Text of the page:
The next part of the performance is called the Banga dance. Claypots that are skillfully balanced on the maiden’s head. The claypots are authentic and I could only think how heavy it weighs. According to the host this is done as a part of a wedding ceremony. Showing the strength of women as they perform their daily activities. An amazing tribute to our amazing women.
Thumping sounds and shouts from the performers are intense, and you won’t be able to keep your eyes off their performance. The instruments held by the women are traditional instruments called Kudyapi. This dance is inspired by the Lumads from the Mindanao region found in the southern area of the Philippines.
A dance called Sohten in preparation for battle and a way to ask the gods to protect them.
On the right side of the stage are the musicians and the group that keeps up the beat. The music that they create immerses more into the show. As the performers shouts and screams the music heightens the excitement.
There are three main drums used and the beat never stops.
Gongs of different sizes are suspended and arrange in order. These are used traditionally and used by ethnic Muslims groups in our country. The instrument looks very authentic and the sound it makes is like an introduction to a royalty from a tribe.
This instrument is called Kulintang and the sound it makes are like voices that echoes from the mountains. Every note is like a word from a mysterious language. This instrument truly stands out and defines the identity of a culture.
Some of the performances are inspired by other Asian countries. I am not quite sure if this is still from our country. With knifes and hand fans on hand the performance gears up a level.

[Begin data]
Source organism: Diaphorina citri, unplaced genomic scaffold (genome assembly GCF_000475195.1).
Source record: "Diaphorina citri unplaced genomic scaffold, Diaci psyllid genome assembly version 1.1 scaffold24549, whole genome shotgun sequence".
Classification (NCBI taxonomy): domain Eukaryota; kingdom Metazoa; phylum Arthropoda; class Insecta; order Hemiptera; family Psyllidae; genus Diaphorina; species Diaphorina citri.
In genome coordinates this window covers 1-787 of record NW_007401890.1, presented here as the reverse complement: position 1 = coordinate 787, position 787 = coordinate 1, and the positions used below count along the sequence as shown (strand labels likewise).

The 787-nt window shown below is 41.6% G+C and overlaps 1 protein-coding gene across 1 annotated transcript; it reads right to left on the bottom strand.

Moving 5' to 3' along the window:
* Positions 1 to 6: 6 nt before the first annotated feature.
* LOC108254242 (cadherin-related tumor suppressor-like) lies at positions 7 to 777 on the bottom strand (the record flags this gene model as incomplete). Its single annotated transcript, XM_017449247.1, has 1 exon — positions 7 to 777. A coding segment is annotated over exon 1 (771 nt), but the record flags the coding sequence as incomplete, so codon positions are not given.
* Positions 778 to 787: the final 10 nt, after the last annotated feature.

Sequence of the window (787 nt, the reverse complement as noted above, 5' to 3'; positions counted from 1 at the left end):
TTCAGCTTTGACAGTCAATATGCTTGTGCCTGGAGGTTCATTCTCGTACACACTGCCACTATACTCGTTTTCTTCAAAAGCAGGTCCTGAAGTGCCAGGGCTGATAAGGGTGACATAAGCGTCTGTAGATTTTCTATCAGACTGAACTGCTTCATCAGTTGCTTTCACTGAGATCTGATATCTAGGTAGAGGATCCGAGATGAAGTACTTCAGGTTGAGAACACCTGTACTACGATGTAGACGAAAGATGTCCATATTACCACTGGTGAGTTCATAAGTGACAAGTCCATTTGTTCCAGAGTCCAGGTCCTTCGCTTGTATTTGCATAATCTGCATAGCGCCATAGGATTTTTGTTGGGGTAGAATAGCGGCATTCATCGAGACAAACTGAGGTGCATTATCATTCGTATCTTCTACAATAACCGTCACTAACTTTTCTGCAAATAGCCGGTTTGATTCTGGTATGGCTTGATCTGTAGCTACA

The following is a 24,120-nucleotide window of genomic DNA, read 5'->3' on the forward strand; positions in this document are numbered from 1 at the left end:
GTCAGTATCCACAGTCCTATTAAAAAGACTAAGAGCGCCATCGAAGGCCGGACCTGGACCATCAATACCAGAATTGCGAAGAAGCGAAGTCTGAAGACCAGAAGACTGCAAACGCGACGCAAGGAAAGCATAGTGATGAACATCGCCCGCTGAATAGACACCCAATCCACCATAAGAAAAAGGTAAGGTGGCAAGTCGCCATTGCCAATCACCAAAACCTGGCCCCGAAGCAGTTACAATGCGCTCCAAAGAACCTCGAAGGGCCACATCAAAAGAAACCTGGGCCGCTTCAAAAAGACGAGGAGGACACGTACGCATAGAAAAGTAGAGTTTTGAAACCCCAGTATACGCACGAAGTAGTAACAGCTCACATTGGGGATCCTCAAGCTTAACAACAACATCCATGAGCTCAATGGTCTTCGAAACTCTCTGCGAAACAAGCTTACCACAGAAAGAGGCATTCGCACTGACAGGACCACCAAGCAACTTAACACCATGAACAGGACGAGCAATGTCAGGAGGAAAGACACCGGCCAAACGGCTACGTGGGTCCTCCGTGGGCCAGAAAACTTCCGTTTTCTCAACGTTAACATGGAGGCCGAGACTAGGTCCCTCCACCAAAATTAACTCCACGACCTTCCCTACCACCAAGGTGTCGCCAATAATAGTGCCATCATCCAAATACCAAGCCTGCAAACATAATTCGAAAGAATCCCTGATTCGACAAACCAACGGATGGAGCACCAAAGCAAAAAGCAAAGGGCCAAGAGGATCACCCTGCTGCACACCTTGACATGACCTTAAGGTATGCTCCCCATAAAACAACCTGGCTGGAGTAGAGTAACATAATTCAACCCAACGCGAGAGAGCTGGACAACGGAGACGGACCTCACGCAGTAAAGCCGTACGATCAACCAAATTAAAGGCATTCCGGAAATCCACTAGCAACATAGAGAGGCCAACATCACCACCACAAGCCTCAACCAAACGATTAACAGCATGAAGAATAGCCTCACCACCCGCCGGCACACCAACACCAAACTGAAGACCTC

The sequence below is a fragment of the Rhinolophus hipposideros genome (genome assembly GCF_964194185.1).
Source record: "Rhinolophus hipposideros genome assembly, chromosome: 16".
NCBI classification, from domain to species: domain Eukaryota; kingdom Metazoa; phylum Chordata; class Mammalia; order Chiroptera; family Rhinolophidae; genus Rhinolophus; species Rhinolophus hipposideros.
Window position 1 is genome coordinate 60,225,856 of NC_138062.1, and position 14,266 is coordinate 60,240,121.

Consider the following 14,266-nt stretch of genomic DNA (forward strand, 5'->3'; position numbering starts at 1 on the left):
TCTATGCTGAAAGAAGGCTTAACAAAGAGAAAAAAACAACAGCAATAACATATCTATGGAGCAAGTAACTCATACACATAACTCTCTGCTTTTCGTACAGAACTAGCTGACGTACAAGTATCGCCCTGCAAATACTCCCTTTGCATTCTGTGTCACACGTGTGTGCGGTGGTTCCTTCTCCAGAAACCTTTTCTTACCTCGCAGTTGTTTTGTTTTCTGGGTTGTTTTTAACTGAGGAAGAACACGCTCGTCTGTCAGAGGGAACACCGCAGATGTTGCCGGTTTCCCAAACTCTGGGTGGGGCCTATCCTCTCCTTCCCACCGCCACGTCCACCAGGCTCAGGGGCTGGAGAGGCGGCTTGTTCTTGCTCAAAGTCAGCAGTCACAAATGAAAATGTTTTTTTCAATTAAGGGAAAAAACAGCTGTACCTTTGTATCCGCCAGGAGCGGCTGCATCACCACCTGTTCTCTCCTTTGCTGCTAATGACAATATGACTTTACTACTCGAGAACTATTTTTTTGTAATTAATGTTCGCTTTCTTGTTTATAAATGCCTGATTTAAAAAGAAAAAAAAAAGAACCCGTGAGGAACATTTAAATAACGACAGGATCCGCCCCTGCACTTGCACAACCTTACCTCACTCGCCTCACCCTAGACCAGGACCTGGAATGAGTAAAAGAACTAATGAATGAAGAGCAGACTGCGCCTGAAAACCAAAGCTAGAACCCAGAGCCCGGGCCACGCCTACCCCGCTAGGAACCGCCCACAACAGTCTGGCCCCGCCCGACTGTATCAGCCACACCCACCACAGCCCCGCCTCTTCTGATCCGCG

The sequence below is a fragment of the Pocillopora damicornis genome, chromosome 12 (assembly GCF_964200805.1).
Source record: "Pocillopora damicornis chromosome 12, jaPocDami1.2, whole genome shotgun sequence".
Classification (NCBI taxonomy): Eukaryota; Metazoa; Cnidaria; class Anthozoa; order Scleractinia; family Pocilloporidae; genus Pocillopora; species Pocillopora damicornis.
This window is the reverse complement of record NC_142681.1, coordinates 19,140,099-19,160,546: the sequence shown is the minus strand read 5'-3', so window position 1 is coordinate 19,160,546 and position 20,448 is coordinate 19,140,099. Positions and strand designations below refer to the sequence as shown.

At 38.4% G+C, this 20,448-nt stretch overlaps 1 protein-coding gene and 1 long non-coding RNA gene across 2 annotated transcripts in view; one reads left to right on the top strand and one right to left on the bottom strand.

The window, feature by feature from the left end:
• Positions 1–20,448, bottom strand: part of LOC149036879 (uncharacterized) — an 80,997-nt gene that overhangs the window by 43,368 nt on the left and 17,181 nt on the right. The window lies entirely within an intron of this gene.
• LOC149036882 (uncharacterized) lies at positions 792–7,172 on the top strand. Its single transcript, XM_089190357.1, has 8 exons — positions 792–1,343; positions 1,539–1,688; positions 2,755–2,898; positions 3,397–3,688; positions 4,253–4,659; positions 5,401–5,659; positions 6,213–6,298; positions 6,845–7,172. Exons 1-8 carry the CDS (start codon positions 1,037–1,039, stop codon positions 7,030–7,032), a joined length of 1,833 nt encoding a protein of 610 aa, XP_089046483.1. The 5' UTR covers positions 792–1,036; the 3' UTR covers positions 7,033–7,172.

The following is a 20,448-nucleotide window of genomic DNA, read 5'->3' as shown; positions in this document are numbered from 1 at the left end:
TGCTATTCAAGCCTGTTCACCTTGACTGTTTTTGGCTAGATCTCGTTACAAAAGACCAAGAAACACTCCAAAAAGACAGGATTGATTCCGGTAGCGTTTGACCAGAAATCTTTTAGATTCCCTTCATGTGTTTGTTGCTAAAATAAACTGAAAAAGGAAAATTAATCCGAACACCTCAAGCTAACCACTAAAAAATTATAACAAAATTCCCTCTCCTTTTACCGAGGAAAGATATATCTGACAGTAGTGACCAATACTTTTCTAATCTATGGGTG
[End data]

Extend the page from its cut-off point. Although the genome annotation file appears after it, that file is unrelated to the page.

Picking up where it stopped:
One of the dances are like fairy tale stories adapted from an Indian legend called Ramayana. This dance performance is called Singkil.
The covering bring mystery how the main star of the play looks like.
If I am not mistaken this character is the father of the princess.
Long bamboo poles are brought in and some of you might wonder what they are for. As we go along you will find out shortly. Some sort of pact is made between the father and the prince.
The princess along with her loyal servant that never leaves her side.
As a part of the story the princess is catching butterflies in the forest, and the fans depicts the butterflies in this play. The princess gets trapped in the forest by an earthquake made by the spirits in the forest. The bamboo poles signifies trees that are used to trap the princess.
The prince looks for her princess in the dense forest.
In this dance the princess steps between the bamboo poles. The poles are closed together in rhythm and timing is crucial for your feet not to get caught. This act signifies the princess escaping the falling trees from the forest, and is aided by her loyal servant.
The prince arrives with his sword and shield. Prepared to fight the spirits and rescue her princess.
At the near end of the performance the cast sings a song and some of them weaves animal figures from palm leaves.
The song is in a dialect that I could not understand, but the dance breaks all language barriers.
As this part of the show closes. The performers heads out to the spectators to hand out animal figures to chosen viewers.
Made on the spot from coconut palm leaves, this resembles a fish.
One of the lucky spectators is my daughter @bearkid who was handed a bird. A souvenir to remind us of this amazing performance. Some performances are a bit hard to determine, but brief explanations are given by the host during the performance. None the less the show was very enjoyable.
Thank you again for joining me in this trip thru dance and culture. Just of the beautiful experiences that you could witness in our country. To be honest it was a first time for me to witness such a spectacle and I don’t mind experiencing it again.
Please let me know what you think and leave some comments. Let’s talk about dance as I’d love to hear from you. Until then hope to see you again and have a good evening.
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All photos are original and taken with
Lumix GX85 and 12-32 mm